CodeNEXT draft boosts housing capacity
A day after the third version of CodeNEXT was unveiled, City Council members expressed cautious optimism about the proposed overhaul of Austin’s land development rules.
Notably, Council members were happy to see that the new version dramatically increased the amount of housing capacity. The second draft would have allowed for 145,000 new units to be built in Austin, while the third draft will roughly double the capacity to 287,000.
200,000 of those potential units would come from the base zoning. Another 87,000 are available if developers were to make use of the density bonuses proposed for the code. If the bonuses are exercised, 6,000 units would be “affordable”: restricted to either renters at or below 60 percent of the median family income or homeowners at or below 80 percent MFI.
Some of the ways the proposed code would increase housing capacity are by significantly increasing the number of residences that can add an accessory dwelling unit (or garage apartment) and allowing residential development on a large number of properties that are currently zoned only for commercial use.
Not only does the third draft propose far more city land to be eligible for density bonuses that would lead to income-restricted units (30,000 acres compared to 5,600 presently), more of the eligible areas are located in “high-opportunity” areas of the city that are characterized by easy access to job centers, transit and other key amenities. Trying to spread affordable units throughout the city, to promote mixed-income neighborhoods, has long been one of the city’s stated priorities.
The amount of housing that is actually built may not come close to the maximum capacity. But many housing advocates have said that the key first step to adding housing – including affordable units – is to at least provide the zoning that would allow it to be built.
Council Member Greg Casar said he was pleased to see the affordable unit capacity increase from 1,500 to 6,000, but noted that even the higher number would not come close to addressing the city’s dire shortage of low-cost housing. The Strategic Housing Blueprint called for 40,000 affordable units.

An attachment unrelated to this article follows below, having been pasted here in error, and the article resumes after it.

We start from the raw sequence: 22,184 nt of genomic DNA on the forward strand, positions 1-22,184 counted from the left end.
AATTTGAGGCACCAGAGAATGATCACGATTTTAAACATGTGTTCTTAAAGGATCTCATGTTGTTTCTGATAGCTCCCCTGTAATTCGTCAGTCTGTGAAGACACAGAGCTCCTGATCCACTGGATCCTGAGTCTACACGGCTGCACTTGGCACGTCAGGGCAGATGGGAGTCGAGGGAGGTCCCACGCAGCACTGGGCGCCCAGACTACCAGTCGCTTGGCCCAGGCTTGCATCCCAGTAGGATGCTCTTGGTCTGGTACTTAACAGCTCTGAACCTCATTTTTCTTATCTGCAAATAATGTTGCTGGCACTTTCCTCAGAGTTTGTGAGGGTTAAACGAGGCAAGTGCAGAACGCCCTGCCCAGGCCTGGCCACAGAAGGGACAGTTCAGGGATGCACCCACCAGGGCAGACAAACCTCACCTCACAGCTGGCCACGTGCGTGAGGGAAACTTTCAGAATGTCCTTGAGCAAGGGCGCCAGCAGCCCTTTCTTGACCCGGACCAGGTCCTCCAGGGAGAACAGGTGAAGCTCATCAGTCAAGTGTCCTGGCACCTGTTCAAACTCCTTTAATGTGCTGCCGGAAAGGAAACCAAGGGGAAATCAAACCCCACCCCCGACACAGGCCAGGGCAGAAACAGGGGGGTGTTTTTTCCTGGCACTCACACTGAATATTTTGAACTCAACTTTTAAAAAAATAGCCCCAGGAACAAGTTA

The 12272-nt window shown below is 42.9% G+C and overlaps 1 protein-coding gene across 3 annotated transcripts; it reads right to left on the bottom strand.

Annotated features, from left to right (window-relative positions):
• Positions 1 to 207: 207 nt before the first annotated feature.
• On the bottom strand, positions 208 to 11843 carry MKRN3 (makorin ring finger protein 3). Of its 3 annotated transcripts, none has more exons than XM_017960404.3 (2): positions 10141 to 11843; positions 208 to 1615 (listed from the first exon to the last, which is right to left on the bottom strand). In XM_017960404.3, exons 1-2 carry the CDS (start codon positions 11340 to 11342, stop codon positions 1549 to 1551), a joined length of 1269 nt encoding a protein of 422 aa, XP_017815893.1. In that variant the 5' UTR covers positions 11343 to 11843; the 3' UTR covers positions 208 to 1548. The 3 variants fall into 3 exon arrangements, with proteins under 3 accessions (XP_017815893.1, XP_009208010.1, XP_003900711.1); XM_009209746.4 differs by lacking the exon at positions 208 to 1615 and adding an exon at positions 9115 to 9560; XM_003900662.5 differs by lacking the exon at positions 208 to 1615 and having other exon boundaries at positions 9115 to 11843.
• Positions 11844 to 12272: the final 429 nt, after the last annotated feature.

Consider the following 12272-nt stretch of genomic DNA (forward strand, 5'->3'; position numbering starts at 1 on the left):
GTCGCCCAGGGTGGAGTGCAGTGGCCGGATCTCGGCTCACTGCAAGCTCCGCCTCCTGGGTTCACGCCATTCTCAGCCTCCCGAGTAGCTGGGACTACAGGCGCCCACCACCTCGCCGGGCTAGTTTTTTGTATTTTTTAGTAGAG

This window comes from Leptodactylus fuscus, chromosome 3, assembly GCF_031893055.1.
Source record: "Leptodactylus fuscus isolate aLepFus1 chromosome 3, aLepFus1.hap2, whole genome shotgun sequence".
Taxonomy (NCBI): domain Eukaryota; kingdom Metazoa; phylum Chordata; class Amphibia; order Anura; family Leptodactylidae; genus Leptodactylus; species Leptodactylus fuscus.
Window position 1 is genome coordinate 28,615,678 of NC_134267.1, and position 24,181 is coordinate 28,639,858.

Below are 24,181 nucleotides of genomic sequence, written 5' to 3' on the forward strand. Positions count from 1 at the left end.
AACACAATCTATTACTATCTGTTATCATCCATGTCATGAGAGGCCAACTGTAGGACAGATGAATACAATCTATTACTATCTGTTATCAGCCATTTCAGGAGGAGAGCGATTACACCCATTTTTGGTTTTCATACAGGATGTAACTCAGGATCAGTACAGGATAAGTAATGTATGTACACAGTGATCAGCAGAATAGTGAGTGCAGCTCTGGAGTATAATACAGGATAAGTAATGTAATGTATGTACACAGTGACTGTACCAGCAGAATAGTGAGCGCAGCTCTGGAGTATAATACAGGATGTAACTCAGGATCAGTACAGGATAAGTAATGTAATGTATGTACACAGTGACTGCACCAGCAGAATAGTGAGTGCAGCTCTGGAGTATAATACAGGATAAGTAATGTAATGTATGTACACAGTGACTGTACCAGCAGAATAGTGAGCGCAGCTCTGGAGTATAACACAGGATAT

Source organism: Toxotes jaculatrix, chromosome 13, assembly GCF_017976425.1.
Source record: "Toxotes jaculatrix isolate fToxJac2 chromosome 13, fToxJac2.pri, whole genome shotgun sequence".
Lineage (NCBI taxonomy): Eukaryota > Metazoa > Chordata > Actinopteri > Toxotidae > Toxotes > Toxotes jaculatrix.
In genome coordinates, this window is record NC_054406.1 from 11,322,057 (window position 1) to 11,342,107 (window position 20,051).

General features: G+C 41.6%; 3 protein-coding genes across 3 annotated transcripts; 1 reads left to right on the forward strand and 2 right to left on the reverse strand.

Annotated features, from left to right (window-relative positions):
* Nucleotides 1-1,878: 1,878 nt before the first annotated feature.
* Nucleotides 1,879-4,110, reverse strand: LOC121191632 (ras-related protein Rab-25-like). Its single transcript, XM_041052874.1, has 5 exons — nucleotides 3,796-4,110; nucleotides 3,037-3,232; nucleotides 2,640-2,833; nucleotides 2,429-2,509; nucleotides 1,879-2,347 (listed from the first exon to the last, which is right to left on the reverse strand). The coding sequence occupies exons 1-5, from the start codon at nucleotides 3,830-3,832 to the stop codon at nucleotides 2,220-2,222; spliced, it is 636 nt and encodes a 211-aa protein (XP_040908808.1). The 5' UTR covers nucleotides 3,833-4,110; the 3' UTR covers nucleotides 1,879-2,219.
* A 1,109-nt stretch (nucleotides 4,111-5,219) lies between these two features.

Casar also said he would like to see an even greater dispersal of new housing.
“I think currently looking at the housing capacity map, it doesn’t look fully balanced between gentrified areas and high-opportunity areas,” he said.
Council Member Ora Houston similarly expressed concerns that much of the new housing capacity appeared destined for her rapidly gentrifying east side district.
Council Member Delia Garza said she felt that not much additional capacity was being proposed for areas of the city west of Interstate 35.
“I have concerns that we’ve stepped away from providing more housing options in our neighborhoods,” said Garza.
Those who tend to express concerns about maintaining the character of single-family home neighborhoods seemed happy with some of the changes that bothered Garza and others who are more focused on increasing housing stock.
Mayor Pro Tem Kathie Tovo applauded the draft for offering better “alignment with existing zoning and neighborhood plans” and “increasing the amount of density by directing it to our corridors.”
Council Member Alison Alter similarly voiced optimism: “At first glance, it appears we’re in a better place.”
In a significant win for urbanists, the proposed code also reduces the minimum number of off-street parking spots for residences from two to one. ADUs will no longer have any parking requirement.
Mayor Steve Adler, who last year said he wanted CodeNEXT to reflect a compromise between increased housing and preservation of existing neighborhoods, said that the new draft showed that the consultants had been listening to the community’s desires.
“At a really high level,” he said, “it appears as if this process is moving forward to getting us closer to the Austin that we all want.”
Map courtesy of the city of Austin.
Curious about how we got here? Check out the Austin Monitor’s CodeNEXT Timeline.
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Key Players & Topics In This Article
Austin City Council: The Austin City Council is the body with legislative purview over the City of Austin. It offers policy direction, while the office of the City Manager implements administrative actions based on those policies. Until 2012, the body contained seven members, including the city's Mayor, all elected at-large. In 2012, City of Austin residents voted to change that system and now 10 members of the Council are elected based on geographic districts. The Mayor continues to be elected at-large.
CodeNEXT: CodeNEXT is the name given to the land development code rewrite process undertaken in the early 2010s by the City of Austin.